- Lower Path Valley at Fannetsburg 1766
- Waynesboro Presbyterian 1818
- Central Presbyterian, Chambersburg in 1868

The slow rate of increase of Presbyterian churches after the initial burst of organizations indicated the beginning of migration of the Scotch-Irish westward and southward which reduced their numbers, and diminished the membership in some of the old congregations until they had to be disorganized as in the case of Rocky Spring and Welsh Run above.

The Reformed Presbyterians came in small numbers and clustered together in tiny prayer societies, the first being Paxtang in 1721 (then Chester Co. now Dauphin Co.) by members of the Brown family descended from the martyr John Brown of Priesthill, Lanarkshire, Scotland. The earliest of these-
Covenanter societies in the Cumberland Valley was formed in 1740 at Stony Ridge (now New Kingston in what is now Franklin Co. in 1742, and was known as the Conococheague Congregation with small societies at Rocky Spring, Greencastle, Waynesboro, and Hamilton (Twp.).

The Associate Presbyteians had come to Pennsylvania by 1742 in sufficient numbers to send requestes to Scotland for a minister. This group listed itself as from Londonderry, Chester County and would be today near the town of Oxford. These Seceders made their way into the Cumberland Valley by the 1750's and were organized into the Big Spring Associate Church at Newville, Cumberland County in 1764, and in what became Franklin County into the East and West Conochocheague Associate congregations with centers at Greencastle and Mercersburg in 1769.

The density of the Scotch-Irish population advance in Cumberland County can be traced by the formation of Presbyterian churches there. By 1734 these people were numerous enough to have organized congregations at Silver Spring and Meeting House Spring in the eastern half of the county. In two years Middle Spring congregation had been formed at the western end of the county and about the same time or a year later, Big Spring Presbyterian congregation.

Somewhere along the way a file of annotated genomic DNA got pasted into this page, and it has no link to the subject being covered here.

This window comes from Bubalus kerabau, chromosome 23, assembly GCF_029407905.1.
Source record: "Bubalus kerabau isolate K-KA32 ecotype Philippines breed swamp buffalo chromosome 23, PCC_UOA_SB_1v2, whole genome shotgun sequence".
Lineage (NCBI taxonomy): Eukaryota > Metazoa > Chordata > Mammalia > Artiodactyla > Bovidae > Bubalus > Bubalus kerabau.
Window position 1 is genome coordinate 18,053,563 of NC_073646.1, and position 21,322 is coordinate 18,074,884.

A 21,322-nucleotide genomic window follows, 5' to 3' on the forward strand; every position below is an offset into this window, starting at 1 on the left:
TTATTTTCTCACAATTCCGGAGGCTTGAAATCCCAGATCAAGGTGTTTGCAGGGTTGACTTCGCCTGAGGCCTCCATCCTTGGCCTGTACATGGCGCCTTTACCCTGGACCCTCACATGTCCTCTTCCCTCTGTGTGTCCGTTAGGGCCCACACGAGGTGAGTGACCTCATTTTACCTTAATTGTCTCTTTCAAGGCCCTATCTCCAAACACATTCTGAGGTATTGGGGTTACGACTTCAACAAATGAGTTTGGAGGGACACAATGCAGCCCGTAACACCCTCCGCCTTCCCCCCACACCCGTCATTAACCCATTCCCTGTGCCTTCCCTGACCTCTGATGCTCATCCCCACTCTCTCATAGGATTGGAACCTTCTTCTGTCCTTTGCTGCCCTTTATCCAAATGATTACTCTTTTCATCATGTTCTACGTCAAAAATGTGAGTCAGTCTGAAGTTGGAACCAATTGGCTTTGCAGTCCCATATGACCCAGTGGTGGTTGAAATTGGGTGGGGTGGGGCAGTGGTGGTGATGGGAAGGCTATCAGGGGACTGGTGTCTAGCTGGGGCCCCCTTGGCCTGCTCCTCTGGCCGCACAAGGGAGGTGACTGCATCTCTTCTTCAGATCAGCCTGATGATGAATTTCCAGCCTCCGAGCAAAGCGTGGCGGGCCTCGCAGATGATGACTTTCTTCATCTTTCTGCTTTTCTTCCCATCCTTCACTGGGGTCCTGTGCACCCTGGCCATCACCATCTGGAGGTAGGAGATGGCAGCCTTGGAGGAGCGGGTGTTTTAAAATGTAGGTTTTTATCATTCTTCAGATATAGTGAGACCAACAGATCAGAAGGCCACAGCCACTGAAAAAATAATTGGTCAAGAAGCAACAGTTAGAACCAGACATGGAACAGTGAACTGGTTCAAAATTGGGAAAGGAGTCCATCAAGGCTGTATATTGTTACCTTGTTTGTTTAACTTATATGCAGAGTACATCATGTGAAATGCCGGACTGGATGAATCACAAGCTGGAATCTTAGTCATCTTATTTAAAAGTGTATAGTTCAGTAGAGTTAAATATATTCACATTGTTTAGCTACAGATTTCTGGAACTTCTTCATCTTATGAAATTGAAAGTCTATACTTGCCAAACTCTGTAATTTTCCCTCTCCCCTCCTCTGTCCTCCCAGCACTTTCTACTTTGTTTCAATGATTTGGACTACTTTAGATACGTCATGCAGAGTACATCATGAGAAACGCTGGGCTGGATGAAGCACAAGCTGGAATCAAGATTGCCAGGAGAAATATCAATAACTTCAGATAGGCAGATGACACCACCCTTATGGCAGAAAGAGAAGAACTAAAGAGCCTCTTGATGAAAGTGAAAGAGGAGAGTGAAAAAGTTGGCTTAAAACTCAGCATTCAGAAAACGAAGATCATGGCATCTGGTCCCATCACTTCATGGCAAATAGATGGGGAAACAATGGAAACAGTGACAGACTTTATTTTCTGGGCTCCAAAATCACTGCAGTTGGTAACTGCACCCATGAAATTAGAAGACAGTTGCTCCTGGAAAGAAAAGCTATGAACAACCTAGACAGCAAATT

These early churches tended to be in the country where a spring of clear water was available to slake the thirst of worshippers, and Silver Spring congregation remains here today. Shippensburg Presbyterian Church was not organized until 1767, and it was not until the 19th century that more Presbyterian Churches were formed in Cumberland County.

- Dickinson in 1823
- Second Carlisle in 1833
-Mechanicsburg in 1860

The exodus of these families from the cradle of the Cumberland Valley spread south and west until in a few generations the families had reached the West Coast.


In 1772 Rev. David McClure, a New England Congregationalist minister itinerated through southwestern Pennsylvania on his way to visit the Indians in Ohio. In the autumn of 1772, three groups presented calls to McClure to minister among them. These calls are an early census, if you will, of Presbyterian heads of families here at that time. They read as follows:

We the subscribers, inhabitants of Fairfield Township, Province of Pennsylvania and County of Bedford lamenting the great want of a protestant clergyman to settle amongst us in this distant country and having an opportunity upon proper environment of obtaining a gentleman of that character to preach unreadable/torn/blotted . . two parts of that time at Ligonier and one third at Squire Hills.. .witness this hand this 20th day of November 1772:

Jas. PollockGeorg GlennGeorge McDowl
John McNogherJohn McMillenJas. McCurdy
Jean CampbellJas. DonalyDavid Willson
David ThompsonThos. JamesonWilliam Bracken